Posts

Azure Command Line Forensics - Host Based Artifacts

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On most of the on-premises to cloud lateral movement compromises I’ve worked relating to Azure, threat actors typically leverage a bunch of different command-line focused tools. They use these tools to perform enumeration of the victim’s Azure environment, backdooring active directory, various persistence techniques and lateral movement. These are generally a combination or one of the following (this is not a comprehensive list... just examples): AADInternals Azure CLI AzureAD PowerShell Threat actors run these tools on servers and hosts of interest i.e. AD FS servers, AD CS servers to abuse pass-through authentication or abuse identity federation. The Azure CLI has also been leveraged by attackers to perform various enumeration / reconnaissance style attacks. If you want more detailed information around how to detect and perform attacks against Azure and Microsoft 365, check out my " Attacking and Defending Azure / M365 " course. High-Level Methodology First to perform t

Detecting Fake Events in Azure Sign-in Logs

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Threat actors can create and populate fake logs in the Azure sign-in logs that look like legitimate events The parameters they can spoof in the logs include (and are not limited to): Timestamp of when the events are generated User account IP addresses Network location type During forensic investigations, analysts may not be aware that some of the logs are not “legitimate” and start recording indicators of compromise that are not necessarily “real”. Further, this raises the question of “trust” regarding log sources – highlighting that during forensic investigations, it’s always best practice to utilise multiple sources rather than solely relying on one source. This technique has previously been written about by @DrAzureAD in his blog post here  and was also covered by Secureworks Counter Threat Unit here . As per @DrAzureAD’s blog, this attack can be conducted TWO ways; the second method being harder to detect than the first: Method 1: An attacker gains local admin / domain admin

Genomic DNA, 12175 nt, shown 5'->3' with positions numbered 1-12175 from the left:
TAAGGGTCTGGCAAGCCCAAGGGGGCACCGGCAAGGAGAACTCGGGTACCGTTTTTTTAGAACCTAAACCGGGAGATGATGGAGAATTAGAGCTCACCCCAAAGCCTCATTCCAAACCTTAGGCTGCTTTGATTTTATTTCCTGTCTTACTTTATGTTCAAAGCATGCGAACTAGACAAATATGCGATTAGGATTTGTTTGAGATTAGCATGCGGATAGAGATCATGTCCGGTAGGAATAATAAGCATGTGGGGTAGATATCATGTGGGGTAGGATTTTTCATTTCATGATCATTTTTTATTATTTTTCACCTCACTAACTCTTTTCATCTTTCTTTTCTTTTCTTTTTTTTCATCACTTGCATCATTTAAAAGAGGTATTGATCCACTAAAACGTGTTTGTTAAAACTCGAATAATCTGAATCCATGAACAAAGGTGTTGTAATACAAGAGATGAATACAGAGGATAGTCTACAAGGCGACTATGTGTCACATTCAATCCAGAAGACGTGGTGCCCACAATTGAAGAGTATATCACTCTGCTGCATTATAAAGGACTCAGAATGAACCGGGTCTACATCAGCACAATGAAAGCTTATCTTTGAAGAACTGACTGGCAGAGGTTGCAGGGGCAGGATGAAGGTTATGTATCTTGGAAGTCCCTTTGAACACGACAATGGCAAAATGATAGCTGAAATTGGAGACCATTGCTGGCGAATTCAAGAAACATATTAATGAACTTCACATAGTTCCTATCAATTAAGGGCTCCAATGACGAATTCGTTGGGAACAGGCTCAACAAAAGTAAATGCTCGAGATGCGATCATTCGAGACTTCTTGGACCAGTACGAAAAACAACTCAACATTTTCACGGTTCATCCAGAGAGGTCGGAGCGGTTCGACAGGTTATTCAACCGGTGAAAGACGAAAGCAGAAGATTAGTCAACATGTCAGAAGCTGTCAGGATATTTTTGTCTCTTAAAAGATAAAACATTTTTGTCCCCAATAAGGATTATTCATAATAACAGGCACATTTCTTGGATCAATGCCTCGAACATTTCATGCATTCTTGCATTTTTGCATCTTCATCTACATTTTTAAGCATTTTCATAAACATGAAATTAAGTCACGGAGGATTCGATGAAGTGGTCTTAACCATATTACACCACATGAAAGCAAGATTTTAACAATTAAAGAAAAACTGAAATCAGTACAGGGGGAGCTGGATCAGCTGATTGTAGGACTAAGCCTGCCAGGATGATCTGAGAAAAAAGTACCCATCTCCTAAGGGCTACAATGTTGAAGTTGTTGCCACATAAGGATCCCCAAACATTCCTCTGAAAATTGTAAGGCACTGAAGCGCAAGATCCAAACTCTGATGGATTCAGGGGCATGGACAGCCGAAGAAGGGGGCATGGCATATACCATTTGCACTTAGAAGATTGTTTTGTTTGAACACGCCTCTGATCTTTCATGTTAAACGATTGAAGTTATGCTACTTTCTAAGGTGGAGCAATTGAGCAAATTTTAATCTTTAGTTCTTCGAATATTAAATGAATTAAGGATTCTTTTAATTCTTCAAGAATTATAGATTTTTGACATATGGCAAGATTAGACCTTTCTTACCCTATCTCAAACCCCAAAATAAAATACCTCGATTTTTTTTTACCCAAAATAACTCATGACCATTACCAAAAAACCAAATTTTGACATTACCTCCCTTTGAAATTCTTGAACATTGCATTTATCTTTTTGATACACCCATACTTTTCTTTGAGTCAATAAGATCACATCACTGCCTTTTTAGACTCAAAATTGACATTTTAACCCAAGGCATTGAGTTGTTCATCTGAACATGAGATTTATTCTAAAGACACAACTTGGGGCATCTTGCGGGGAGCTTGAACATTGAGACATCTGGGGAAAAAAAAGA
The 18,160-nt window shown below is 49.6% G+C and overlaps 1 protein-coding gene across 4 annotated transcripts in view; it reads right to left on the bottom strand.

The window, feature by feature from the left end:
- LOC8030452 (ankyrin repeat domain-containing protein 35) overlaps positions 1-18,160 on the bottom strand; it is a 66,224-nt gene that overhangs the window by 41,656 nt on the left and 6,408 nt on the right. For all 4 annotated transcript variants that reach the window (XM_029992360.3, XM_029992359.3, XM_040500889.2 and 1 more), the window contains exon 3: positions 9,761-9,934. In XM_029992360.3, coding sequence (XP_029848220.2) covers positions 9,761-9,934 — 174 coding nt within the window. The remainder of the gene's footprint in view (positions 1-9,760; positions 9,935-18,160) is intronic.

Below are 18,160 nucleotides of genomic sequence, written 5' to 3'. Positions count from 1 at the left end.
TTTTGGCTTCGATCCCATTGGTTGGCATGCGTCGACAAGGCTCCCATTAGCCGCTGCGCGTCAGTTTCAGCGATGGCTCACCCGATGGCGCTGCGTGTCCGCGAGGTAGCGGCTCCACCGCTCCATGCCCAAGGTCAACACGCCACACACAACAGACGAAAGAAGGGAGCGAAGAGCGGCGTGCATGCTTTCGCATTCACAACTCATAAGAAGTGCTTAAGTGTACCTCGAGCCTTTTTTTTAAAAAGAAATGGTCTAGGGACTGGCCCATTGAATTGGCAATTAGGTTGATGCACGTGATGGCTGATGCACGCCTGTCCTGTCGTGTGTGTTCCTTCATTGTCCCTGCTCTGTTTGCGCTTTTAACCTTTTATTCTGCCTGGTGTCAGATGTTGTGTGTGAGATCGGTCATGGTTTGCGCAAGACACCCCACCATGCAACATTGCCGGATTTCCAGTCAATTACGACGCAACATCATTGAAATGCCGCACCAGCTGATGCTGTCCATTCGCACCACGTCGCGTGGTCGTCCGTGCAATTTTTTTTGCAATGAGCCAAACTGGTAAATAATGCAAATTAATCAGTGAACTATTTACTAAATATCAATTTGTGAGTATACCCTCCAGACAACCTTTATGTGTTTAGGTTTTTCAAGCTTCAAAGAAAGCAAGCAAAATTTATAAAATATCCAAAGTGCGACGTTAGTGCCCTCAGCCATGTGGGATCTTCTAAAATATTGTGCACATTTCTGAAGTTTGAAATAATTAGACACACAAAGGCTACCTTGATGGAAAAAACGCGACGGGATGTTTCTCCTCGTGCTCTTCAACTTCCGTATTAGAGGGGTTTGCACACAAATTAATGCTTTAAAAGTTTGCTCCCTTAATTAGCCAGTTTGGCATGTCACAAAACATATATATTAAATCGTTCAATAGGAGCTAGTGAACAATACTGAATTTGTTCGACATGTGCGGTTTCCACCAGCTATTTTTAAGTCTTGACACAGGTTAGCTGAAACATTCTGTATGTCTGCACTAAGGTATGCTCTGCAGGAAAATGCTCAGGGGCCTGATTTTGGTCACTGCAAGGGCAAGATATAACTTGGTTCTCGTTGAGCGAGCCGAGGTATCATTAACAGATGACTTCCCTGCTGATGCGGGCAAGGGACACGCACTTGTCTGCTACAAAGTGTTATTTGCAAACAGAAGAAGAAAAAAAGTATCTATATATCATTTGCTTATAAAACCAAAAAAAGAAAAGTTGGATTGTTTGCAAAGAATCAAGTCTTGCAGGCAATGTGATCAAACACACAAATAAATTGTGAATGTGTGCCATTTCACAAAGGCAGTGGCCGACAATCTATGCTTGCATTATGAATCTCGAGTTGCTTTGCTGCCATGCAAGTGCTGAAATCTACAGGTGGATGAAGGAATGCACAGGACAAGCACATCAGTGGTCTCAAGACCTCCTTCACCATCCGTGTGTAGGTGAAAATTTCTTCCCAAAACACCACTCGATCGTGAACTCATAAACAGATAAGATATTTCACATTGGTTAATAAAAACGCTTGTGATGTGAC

How to Detect Malicious OAuth Device Code Phishing

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  In this brilliant blog ( https://aadinternals.com/post/phishing/ ) by @DrAzureAD, he introduced a method of phishing M365 accounts that threat actors can leverage by abusing device code authentication. There have been a lot of great blogs citing this technique but not much written about the detection… which is why I am here 🙂 The reason I am writing about this technique is that it’s significantly more difficult to detect than OAuth abuse for malicious application registrations. The reason for this is, the entire premise of the phish occurs within the microsoftonline.com namespace and does not redirect the user to any third-party website and there is no need for any 3rd party application authorization/registration. This method of phishing also bypasses MFA requirements as the attacker gains access to the user’s refresh and access token. I wanted to revisit this technique and blog about a detection for this type of attack. As usual, I’ve broken this blog post into two sections: Attack

Recovering Cleared Browser History - Chrome Forensics

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  Hello naughty sysadmin... I've been watching your search history this Summer O_o How do you detect when a user deletes their chrome history and is there a way to forensically recover it? The answer is… it depends. 😈 A good indicator for recovering what a user was doing when they deleted their chrome browser history is by checking inside the C:\Users\<name>\AppData\Local\Google\Chrome\User Data\Default\Sessions folder. The two files you need to look at are named: Session_<Webkit/Chrome date> Tabs_<Webkit/Chrome date> The session file stores session information and the tabs file stores what tabs they had opened. In a certain situation when a user CLEARS their Chrome history, what they were browsing can persist within these files.  There are a few potential cases that could have occurred, and we will go through all of them: A user cleared their history and did not use Chrome since A user clears their history and re-opened ONE new session A user clears their histor

How to Investigate Insider Threats (Forensic Methodology)

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Insider threats are unfortunately a real and active threat. The forensic investigation of a suspected insider follows a different approach in methodology than the classic methodology for investigating threat actors. The main difference between insider jobs and other jobs is the fact that clients usually want a timeline of both activity around the “malicious action” and also a timeline of “legitimate” activity leading up to, during and post the malicious actions to remove reasonable doubt that it was somebody else. During an insider job, artefacts that show system wake/hibernation, or artefacts proving a user opened something on their taskbar are just as important as the malicious activity itself depending on the client needs. For these cases, analysts should *consider* create TWO timelines depending on the client needs and the nature of the incident: One timeline for malicious activity One timeline capturing ALL relevant activity showing what the user was actively doing since being ide